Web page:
containing phthalates are used in industrial and consumer
applications such as electrical cable insulation, flooring, carpet
backing, automotive parts, footwear, children’s toys and exercise
Phthalates of this kind are not used in the
creation of PET #1 plastic bottle. Terephthalate is used as a
plasticizer and has no known health risks.
No. All of the organic compounds contained in the
ENSO additive are considered as safe plastic bottles for food
contact and have no known adverse health effects. The
compounds are also not found on the toxic and potentially harmful
substance list of CA Prop 65. This State of California
legislation identifies certain toxic and potentially harmful
substances and provides limitations for their use. No products used
in the ENSO additive are listed in Prop 65.
There are no known health risks with placing ENSO
or #1 PET bottle in the microwave. However, plastic bottles are
typically very thin and can pose serious burn risks if the product
contained in the bottle becomes hot. It is also not
recommended since there are no known reasons why it would be
necessary to heat up such a bottle in the microwave.
No. There are no differences in physical
properties with ENSO bottle as compared with traditional PET.
Leaving a PET bottle in a hot vehicle will not leach chemicals but
will affect the flavor of the beverage. It is not recommended
for either traditional PET or ENSO bottle to be consumed if left in
a hot vehicle.
ENSO bottles with the ENSO additive are approved for hot fill
products. Extended leaching tests verify that moderate
temperature increases do not pose any leaching risks.
A bigger concern would be the affect of heat and
light to the liquid within the bottle. Spring water and other
liquids that have algae and natural organisms will begin to grow
with heat and light, beverages with sugars will also be affected by
No, Benzene will not leach into the water.
However, Benzene can break off of the polymer chain and end up in
the beverage from excessive wear of the plastic bottle.
Benzene is an
chemical compound and a known
carcinogen. It is made of carbon and hydrogen forming a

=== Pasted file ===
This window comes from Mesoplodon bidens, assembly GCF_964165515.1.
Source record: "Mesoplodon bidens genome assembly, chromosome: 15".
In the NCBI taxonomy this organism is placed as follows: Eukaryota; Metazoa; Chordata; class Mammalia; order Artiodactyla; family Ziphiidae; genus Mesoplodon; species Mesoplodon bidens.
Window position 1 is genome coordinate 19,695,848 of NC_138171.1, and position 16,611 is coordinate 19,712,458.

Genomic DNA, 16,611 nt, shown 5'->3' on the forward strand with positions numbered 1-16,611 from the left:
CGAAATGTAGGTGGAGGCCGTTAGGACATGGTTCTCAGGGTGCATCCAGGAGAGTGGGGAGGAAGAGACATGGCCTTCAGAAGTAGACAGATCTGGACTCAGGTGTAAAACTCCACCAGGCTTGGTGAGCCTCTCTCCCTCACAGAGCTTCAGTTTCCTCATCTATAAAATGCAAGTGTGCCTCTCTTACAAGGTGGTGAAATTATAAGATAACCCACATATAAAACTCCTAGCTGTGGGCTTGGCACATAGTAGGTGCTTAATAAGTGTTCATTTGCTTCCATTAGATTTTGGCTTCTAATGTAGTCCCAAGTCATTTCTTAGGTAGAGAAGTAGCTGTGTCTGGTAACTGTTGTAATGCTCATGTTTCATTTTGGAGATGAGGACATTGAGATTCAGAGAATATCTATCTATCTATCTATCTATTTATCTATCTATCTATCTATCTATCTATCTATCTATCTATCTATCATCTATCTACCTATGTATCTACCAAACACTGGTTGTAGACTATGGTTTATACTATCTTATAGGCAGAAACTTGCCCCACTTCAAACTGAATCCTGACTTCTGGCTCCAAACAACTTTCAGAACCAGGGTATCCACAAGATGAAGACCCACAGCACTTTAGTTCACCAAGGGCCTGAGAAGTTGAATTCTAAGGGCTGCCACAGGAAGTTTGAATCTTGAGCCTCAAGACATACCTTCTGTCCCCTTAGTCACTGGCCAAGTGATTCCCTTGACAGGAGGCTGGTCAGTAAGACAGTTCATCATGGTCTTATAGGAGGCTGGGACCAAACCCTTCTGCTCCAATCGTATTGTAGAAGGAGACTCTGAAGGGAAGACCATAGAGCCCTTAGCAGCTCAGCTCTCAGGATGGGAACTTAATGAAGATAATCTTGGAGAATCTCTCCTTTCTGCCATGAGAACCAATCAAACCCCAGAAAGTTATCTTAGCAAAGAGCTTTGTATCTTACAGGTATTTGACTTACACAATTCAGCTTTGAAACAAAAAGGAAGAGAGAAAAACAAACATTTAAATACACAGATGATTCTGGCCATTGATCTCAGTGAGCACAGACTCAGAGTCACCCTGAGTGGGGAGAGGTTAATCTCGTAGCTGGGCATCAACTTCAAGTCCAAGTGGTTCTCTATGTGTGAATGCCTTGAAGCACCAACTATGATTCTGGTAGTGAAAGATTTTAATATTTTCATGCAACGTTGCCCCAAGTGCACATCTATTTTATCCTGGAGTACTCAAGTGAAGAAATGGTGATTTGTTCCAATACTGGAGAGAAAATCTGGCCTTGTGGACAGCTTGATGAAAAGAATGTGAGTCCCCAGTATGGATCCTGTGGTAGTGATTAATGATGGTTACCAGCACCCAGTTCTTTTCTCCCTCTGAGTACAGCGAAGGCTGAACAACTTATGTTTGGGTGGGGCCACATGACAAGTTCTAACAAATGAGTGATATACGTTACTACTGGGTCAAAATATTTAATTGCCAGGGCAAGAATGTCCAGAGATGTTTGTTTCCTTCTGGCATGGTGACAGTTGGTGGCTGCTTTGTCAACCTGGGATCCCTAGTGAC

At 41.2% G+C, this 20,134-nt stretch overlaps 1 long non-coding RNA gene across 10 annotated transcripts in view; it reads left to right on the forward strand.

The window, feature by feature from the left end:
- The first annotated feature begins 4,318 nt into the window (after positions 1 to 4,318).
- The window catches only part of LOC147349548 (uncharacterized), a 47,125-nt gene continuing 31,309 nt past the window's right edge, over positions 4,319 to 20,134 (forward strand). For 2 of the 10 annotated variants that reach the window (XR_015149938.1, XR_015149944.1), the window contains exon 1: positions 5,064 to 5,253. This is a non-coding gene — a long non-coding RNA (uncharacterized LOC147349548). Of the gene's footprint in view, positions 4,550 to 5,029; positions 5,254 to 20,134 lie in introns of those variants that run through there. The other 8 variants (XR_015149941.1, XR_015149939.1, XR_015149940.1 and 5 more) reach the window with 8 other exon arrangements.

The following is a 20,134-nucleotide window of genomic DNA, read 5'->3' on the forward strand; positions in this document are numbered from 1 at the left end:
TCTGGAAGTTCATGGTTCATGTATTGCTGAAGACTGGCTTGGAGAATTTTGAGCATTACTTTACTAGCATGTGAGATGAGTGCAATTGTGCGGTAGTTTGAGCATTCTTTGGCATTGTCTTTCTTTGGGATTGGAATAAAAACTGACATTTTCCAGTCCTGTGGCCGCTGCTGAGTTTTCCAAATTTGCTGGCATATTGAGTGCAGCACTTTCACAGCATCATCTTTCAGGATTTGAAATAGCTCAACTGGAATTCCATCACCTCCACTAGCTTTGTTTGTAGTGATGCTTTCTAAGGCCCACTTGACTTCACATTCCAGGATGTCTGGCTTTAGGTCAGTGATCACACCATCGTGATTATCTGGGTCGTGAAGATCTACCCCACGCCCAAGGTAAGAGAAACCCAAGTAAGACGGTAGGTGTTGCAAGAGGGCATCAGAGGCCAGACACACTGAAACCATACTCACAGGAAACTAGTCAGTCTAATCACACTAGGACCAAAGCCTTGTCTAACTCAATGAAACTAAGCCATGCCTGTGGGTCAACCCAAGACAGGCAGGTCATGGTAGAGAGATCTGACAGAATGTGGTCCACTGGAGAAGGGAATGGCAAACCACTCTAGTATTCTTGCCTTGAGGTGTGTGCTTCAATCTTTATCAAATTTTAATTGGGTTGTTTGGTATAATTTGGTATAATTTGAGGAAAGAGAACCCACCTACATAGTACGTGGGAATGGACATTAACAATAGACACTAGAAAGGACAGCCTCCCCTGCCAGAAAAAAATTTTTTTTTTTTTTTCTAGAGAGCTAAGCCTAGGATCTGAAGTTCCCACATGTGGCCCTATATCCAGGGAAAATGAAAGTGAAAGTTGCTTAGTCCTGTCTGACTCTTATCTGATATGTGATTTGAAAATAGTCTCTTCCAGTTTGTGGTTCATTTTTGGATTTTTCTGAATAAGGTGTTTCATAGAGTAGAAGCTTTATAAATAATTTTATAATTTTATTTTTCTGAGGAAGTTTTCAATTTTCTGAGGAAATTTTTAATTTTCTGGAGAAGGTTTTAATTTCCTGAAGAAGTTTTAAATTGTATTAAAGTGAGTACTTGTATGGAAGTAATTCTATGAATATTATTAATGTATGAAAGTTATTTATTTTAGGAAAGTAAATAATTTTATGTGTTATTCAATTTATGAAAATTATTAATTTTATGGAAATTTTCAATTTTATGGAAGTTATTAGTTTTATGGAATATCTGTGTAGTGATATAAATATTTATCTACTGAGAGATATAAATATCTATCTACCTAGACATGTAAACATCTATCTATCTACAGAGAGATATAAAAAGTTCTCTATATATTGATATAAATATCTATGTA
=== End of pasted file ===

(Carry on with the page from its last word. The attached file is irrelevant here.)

carbon ring and is commonly found in the environment. It is a
flammable liquid with a sweet smell and a relatively high
Outdoor air may contain low levels of benzene from tobacco smoke,
wood smoke, automobile service stations, the transfer of gasoline,
exhaust from motor vehicles, and industrial emissions. Benzene
can pass into air from water and soil surfaces. Once in the air,
benzene reacts with other chemicals and breaks down within a few
days. Benzene in water and soil breaks down more slowly.
Benzene in the environment does not build up in plants or animals.
When you are exposed to benzene in drink, most of
the benzene passes through the lining of your gastrointestinal tract
and enters your bloodstream. Once in the bloodstream, benzene
travels throughout your body and can be temporarily stored in the
bone marrow and fat. Benzene is converted to products, called
metabolites, in the liver and bone marrow. Some of the harmful
effects of benzene exposure are caused by these metabolites. Most of
the metabolites of benzene leave the body in the urine within 48
hours after exposure.
Excessive exposure to benzene can be harmful to
the immune system, increasing the chance for infection and perhaps
lowering the body's defense against cancer. Long-term exposure
to benzene can cause cancer of the blood-forming organs.
Read more -